How to have your say on preserving Venetian Causeway bridges

View of bridge to Belle Isle from Miami Beach, circa 1937.

It’s been a scary summer on the Venetian Causeway, as runners, bicyclists and seek a safe crossing amid the sharp turns, deep potholes and scarred pavement of the construction project.

So this is the last thing a causeway commuter wants to hear:

Not only is there another causeway construction project in the future, it *could* threaten the historic nature of the causeway’s vintage bridge crossings.

The state Department of Transportation says the causeway bridges, last renovated 12 years ago, need another fix. There are two hearings scheduled to discuss repairing and/replacing the historic bridges.

The first is today at 10 a.m. at Miami Beach City Hall, 1700 Convention Center Dr., before the Historic Preservation Board.

The second happens in the city of Miami on Dec. 5 at 3 p.m., before that city’s Historic Preservation Board. It’s at Miami City Hall, 3500 Pan American Dr.

Scott Diffenderfer, president of the Belle Isle Residents Association is urging island residents to make a showing.

“The last time this occurred (project was completed in 1999), many residents and neighborhood activists lobbied hard for FDOT to preserve the character of the existing bridges when considering repair or replace options,” he wrote to resident association members. “If not for early and constant citizen involvement, the state would most likely have replaced the existing bridges to bring the road ‘up to current codes,’ most likely involving solid concrete barriers similar to what exists on the MacArthur and Tuttle Causeways.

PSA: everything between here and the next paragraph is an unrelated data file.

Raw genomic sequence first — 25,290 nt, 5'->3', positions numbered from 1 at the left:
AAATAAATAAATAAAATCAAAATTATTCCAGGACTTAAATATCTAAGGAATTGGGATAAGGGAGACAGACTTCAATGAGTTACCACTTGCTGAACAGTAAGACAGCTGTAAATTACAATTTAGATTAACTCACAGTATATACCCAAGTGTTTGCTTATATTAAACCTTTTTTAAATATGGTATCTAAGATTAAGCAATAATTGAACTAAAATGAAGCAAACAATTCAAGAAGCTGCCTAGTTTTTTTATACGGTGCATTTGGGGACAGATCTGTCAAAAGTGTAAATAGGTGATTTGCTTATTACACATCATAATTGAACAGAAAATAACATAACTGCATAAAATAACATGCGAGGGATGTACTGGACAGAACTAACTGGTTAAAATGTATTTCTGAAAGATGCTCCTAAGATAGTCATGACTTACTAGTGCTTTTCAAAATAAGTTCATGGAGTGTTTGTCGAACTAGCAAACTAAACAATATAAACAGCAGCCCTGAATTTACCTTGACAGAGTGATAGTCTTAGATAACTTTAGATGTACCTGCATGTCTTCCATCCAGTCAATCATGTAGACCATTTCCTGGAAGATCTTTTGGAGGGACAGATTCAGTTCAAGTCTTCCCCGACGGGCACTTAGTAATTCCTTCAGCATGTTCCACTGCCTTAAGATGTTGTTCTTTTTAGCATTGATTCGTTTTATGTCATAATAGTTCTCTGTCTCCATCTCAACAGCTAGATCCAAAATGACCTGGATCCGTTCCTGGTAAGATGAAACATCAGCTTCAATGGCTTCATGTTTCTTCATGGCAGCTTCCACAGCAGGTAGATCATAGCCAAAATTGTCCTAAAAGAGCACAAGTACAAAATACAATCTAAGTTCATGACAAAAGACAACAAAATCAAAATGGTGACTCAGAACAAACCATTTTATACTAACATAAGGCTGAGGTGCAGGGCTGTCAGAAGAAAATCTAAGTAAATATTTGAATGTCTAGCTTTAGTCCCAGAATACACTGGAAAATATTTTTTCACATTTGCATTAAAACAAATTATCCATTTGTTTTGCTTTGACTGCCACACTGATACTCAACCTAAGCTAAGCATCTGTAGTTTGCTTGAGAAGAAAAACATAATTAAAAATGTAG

With tight state budgets, Diffenderfer says, there is even greater risk.

“It is important that we start lobbying now to preserve the unique quality of the bridges on Venetian Way and maintain the historic character that helped get the road listed on the U.S. National Register of Historic Places.”



3 responses to “How to have your say on preserving Venetian Causeway bridges

  1. Is it that hard to make a bridge lasts more than 12 years without needing major repairs???? Pathetic!

  2. Miami – Learn to have reverence for Miami’s history, do not disgrace Venetian Causeway by trying to reinvent it with vulgar ‘upgrades’ that will destroy it’s charm.

  3. Pingback: Venetian Causeway construction will continue until summer; getting ready for the marathon | Belle Isle Blog

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